This gets us back around to the Morgans. Rex Morgan was working in the hospital, in the Covid-19 center, and so was quarantined from the rest of his family. Reading the kids stories over video chat and all that. It’s exhausting work. Sarah Morgan’s working remotely, working a triage phone line. And she’s trying to cope with the kids being kids and doing stuff like accidentally cutting their hair. This is a lot to ask and there’s no real managing it all. She and Rex consider options in a world where they can’t get a babysitter or relatives to help.

Rex proposes that he leave the hospital’s Covid-19 unit, and reopen the Morgan clinic as telemedicine. It would let them both watch their kids. And we don’t need to worry about Rex ducking out of doing doctor stuff in the greatest public health crisis in 102 years. Glenwood’s infection rate was falling and the hospital planning to cut his hours anyway. But he still has to quarantine for two weeks, so there’s a pause before that state can change any.

Scenes of hospital workers while the narration box addresses the audience: 'As Covid-19 has moved through the real world, so has it affected the lives of our characters in the fictional comic strip town of Glenwood. Rex and Michelle have been treating patients at Glenwood Hospital. Rex is preparing for his last day working in the hospital's Covid-19 unit. He plans to begin remote appointments with his clinic patients soon. Nurse Michelle Carter will stay on until the Morgan Clinic opens its doors in a manner other than virtual. This comic strip hasn't followed Rex or Michelle into their work with coronavirus patients. Frankly, that's just too real a subject matter for the comics page. But we will say we admire the bravery and dedication of the real-life healthcare workers who have taken on this task --- often at great risk to their own well-being. Lives are saved. Lives are lost. Tears of relief, and of sorrow, are shed. Life moves on for our comic strip cast of characters, actors made of ink, playing out their days on a paper stage.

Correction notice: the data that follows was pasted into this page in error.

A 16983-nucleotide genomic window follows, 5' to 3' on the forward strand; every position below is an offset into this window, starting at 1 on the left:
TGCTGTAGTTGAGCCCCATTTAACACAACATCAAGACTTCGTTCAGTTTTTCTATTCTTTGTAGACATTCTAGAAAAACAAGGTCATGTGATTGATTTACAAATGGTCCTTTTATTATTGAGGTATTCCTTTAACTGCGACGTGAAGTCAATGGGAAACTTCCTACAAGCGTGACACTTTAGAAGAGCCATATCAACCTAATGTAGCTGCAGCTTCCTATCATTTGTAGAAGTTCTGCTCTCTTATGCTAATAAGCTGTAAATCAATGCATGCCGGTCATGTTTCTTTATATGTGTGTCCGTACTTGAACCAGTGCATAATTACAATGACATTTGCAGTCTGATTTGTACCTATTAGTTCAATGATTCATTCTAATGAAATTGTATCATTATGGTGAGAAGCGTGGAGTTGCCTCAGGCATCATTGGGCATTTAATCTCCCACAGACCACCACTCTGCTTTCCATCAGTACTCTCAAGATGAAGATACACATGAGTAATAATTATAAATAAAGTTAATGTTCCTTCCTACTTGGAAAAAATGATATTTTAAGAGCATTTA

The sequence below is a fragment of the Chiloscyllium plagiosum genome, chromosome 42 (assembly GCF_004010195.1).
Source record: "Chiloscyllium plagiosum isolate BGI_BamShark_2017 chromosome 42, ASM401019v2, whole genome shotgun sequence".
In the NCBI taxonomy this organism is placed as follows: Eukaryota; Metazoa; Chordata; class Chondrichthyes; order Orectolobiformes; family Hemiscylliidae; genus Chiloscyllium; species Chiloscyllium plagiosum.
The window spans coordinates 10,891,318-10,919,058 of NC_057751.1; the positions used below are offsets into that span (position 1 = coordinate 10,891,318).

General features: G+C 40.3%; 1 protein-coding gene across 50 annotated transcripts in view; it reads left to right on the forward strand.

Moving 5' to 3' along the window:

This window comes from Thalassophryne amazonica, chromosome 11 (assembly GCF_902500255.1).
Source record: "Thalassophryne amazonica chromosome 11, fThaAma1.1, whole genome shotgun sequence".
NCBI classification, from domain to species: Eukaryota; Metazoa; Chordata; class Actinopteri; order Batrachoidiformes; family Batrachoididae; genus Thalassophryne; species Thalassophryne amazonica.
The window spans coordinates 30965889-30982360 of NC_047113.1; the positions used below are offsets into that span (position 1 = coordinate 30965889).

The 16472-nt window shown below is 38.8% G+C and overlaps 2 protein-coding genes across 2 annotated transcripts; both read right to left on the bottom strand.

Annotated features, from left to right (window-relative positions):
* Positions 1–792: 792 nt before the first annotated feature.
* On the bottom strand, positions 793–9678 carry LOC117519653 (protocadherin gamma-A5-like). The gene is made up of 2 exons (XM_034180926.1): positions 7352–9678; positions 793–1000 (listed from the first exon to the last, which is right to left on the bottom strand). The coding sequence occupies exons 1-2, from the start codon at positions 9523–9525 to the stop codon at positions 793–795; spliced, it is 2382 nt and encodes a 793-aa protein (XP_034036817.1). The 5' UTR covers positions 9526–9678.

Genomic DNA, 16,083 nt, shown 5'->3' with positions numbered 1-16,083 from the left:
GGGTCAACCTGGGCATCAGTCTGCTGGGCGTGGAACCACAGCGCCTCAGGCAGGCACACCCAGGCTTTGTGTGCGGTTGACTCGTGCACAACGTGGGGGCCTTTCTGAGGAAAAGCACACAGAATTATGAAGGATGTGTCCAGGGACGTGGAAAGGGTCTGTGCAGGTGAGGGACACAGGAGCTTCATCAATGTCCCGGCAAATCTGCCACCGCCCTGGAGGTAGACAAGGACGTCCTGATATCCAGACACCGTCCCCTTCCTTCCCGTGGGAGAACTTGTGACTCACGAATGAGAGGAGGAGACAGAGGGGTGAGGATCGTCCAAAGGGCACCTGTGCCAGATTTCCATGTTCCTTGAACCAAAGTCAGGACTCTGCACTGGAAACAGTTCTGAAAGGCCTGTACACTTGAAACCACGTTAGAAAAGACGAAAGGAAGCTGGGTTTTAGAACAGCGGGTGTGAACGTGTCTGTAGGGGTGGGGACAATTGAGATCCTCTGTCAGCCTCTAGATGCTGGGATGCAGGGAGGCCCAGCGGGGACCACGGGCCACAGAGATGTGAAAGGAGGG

Terry Beatty’s Rex Morgan, M.D. for the 8th of November, 2020. I understand that as a comic strip matures it picks up characters who are outside the main focus. Also that a writer might doubt his ability to tell credible stories in a professional setting. Especially in circumstances in which real-world professionals are not sure about their ability to manage the situation. It still seems a little odd that Rex Morgan, M.D. has only three characters who’d have a place in the medical emergency, though.

Terry Beatty pauses to tell the reader that it would be too much to follow Rex Morgan or nurse Michelle Carter in the Covid-19 wards. And then we go to Michele’s fiancee Jordan. His restaurant opened in time for the worst time in the world. But he’s doing take-out and delivery orders. Including dinner for Michelle every night. Sweet guy. She and he talk, with Michelle unloading her daily stresses.

The 30th of November got us back to Buck and Mindy. It’s the one that seems most to be going somewhere, although it’s hard to say where. What we’ve seen are that he’s tired, finding computer screens blurry. And looks like he’s lost weight. And he’s thirsty all the time. Since we know how narrative works, we know he’s being set up for something. But what? Too soon to say, as of the 6th of December anyway.

Next Week!

Neal Rubin and Rod Whigham’s Gil Thorp has carried on as though the pandemic were not a thing. Defensible choice. So what does the football season look like? I’ll look at Milford and its sports activities next week, if things go as planned.